Maria Holland

A Few of My Favorite Things

In Uncategorized on April 14, 2010 at 1:07 am

I had lunch with Lester and XuLei today – it was so good to see them.  A week feels like forever; how great will it be to see people back home after 11 months?!?  I was relieved to see that I could still converse normally in Mandarin even after my weekend all-English-all-the-time vacation in Hong Kong.  XuLei thought it hilarious that I’d missed Mandarin while I was gone, but I’d like to see her try to get by in Hong Kong!

We had class this afternoon, which I was only happy about because I got to see Katrine.  She had been traveling with her parents before I left, so it had been even longer since I’d seen her.  In Listening class, we had one exercise in which 8 out of the 10 answers were C.  Apparently this level of predictability is not unusual in Chinese tests; the teacher even went so far as to tell us never to guess A, because it’s always the most rare answer.  That’s weird, right?

I figured out today that the HKS is actually this Sunday, not this Saturday as I had been thinking.  I’m quite annoyed by this.  The benefit of an extra day of studying is far outweighed by the loss of my planned weekend of post-HSK fun.  I was just thinking about the long line of amazing weekends I’ve had (my birthday, Easter, and Hong Kong) and was looking forward to karaoke and dancing after finishing this test, but Sunday night partying prospects are rather dismal.  Argh. 

I spent the afternoon studying for the test until I finally surrendered to the allure of my bed.  The night bus back from HK kind of messed up the already-pathetic sleep schedule I had, so this was the second day in a row I took a desperate power nap in the early evening.  I have to schedule them right before concrete dinner plans or there’s no way I’ll get up – the promise of food and the shame of standing someone up are the only things powerful enough to rouse me.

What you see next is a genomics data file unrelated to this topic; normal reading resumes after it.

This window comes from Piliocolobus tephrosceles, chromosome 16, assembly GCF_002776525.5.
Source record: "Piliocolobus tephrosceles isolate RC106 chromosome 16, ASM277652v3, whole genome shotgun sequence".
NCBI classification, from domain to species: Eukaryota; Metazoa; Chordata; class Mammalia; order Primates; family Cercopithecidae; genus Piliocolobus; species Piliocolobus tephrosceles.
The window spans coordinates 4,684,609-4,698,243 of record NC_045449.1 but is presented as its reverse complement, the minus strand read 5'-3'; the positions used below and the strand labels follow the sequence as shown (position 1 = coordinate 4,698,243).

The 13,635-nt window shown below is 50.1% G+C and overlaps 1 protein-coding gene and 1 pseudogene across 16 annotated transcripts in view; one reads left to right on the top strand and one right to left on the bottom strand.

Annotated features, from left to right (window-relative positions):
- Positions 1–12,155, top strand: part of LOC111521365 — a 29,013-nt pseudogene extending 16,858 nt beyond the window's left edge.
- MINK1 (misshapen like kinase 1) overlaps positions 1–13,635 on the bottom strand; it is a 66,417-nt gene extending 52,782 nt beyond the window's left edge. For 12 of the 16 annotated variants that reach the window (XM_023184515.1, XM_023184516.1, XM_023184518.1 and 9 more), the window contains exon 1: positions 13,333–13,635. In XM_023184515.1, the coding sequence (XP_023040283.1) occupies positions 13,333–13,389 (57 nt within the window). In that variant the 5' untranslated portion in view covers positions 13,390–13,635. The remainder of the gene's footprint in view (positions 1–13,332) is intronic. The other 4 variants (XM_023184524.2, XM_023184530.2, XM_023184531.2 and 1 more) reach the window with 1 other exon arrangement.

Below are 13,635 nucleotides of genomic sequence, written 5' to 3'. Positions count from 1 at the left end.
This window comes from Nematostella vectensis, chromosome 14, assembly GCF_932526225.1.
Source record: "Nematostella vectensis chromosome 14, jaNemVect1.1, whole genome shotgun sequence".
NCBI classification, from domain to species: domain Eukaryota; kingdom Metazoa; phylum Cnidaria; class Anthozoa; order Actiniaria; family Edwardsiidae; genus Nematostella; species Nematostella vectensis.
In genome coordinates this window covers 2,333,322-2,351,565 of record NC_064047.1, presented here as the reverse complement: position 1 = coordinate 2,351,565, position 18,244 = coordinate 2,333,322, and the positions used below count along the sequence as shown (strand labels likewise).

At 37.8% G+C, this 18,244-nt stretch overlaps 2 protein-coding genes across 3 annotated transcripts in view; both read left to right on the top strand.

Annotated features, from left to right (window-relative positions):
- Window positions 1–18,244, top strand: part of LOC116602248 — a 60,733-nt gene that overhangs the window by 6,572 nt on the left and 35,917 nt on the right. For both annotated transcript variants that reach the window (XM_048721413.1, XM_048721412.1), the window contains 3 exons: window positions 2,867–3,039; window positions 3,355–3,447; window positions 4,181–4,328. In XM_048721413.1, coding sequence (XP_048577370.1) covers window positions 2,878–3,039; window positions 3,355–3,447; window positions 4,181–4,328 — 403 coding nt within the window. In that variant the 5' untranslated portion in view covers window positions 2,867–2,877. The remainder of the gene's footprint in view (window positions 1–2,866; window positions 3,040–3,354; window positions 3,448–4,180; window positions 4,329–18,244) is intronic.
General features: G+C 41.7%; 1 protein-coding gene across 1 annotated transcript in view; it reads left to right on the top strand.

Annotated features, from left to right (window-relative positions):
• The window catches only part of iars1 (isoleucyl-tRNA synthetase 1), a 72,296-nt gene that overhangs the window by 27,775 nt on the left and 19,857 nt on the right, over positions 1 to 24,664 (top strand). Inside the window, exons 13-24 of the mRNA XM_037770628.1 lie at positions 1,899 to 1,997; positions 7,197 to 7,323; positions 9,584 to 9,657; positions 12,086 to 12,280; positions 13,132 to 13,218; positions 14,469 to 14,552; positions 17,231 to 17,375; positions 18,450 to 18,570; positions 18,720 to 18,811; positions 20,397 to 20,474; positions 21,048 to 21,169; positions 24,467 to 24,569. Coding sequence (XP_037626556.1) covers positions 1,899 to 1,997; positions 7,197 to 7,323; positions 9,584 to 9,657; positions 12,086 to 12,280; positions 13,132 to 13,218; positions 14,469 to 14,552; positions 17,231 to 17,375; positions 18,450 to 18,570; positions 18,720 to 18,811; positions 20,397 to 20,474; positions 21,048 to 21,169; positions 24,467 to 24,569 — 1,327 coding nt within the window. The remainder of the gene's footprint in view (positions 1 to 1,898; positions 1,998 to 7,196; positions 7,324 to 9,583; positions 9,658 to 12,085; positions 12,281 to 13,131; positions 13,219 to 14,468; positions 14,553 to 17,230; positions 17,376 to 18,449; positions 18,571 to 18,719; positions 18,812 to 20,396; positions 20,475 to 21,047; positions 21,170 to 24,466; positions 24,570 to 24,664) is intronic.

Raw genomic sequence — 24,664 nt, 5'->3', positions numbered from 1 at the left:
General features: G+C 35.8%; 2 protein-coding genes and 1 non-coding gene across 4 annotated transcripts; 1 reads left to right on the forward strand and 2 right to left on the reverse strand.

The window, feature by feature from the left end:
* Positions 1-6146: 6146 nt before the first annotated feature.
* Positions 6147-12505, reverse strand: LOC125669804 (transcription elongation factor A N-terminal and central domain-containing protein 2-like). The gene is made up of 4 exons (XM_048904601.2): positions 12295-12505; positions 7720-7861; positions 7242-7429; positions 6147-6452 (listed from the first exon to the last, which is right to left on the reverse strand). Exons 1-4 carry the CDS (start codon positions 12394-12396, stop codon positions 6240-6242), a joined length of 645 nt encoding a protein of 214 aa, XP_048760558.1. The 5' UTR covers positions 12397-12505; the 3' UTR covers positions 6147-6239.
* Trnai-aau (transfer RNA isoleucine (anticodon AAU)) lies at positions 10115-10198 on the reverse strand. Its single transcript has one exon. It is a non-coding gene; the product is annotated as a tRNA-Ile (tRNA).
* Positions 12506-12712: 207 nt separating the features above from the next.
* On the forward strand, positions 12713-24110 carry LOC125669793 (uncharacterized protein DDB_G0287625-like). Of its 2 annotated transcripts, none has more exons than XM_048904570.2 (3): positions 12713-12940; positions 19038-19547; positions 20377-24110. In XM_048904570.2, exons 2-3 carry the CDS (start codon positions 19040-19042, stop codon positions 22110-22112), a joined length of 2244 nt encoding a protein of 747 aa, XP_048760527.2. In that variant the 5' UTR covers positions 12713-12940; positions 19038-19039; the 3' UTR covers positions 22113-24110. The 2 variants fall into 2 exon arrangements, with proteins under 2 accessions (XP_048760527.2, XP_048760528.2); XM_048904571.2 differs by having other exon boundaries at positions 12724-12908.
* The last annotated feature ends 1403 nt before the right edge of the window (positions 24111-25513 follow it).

Carlos and I ate in Furong, my second meal of the day in the cafeteria.  I had noodles with chicken bones (basically) and my second bowl of 汤圆 today.  汤圆 are the latest in the long list of foods I’ve become obsessed with here in China.  They’re gelatinous rice balls filled with sweet sesame paste, served in a ‘soup’ of hot water.  No, seriously, they’re delicious. 

 

As a way to encourage myself about the upcoming HSK and remind myself why I like studying Chinese (because I do . . . right?!?), I’m going to share a list I’ve been working on: my favorite Chinese characters. 

Some are just fun to write, like 之, 弟, 也, 无, 我, and 风.  (Proper stroke order probably plays a part, but go ahead and try!) 

Some look cool because of really awesome symmetry: 亚, 兼, 出, 事, 常, 普, and 互 (which means ‘mutual’, making the symmetry even cooler). 

Others look cool but I don’t know why: 永, 危, 尔, 世, and 吧 (doesn’t it look like it’s smiling at you?!?). 

There are a bunch that look (to me, at least) just like they mean:

  • 门 (door)
  • 凸 (convex)
  • 凹 (concave)
  • 大 (big)
  • 小 (little)
  • 杀 (to kill – a body with an X where the head should be)
  • 酒 (alcohol, with the water radical on the left and what looks like a bottle on the right)
  • 明 (bright, because 日=sun and 月=moon)
  • 岛 (island – made up of a bird [鸟] sitting on a mountain [山])

Lastly, there are the really special ones – the ones I should hate, but don’t.  They’re ridiculous, too complicated, and have more strokes than most English words have letters (respectively 13, 15, and 18).  But I like them anyway.  I like how they look, I like their meaning, and they’re even somehow fun to write:

微, part of the words “smile” and “calculus”.  What’s not to like?

德, meaning ‘virtue’.  Also featured in the name of Germany (land of the virtuous, apparently) and many transliterations (including Metro and KFC)

翻, meaning ‘to turn’.  Waaaaaaaaaay fun to write.  I think it’s the stuff on the right, because I feel nearly as strongly about 扇.

 

The studying will continue tomorrow.  If my mood sours, you’ll be looking at a list of my least favorite characters, accompanied by hateful descriptions of exactly why they offend me so. 

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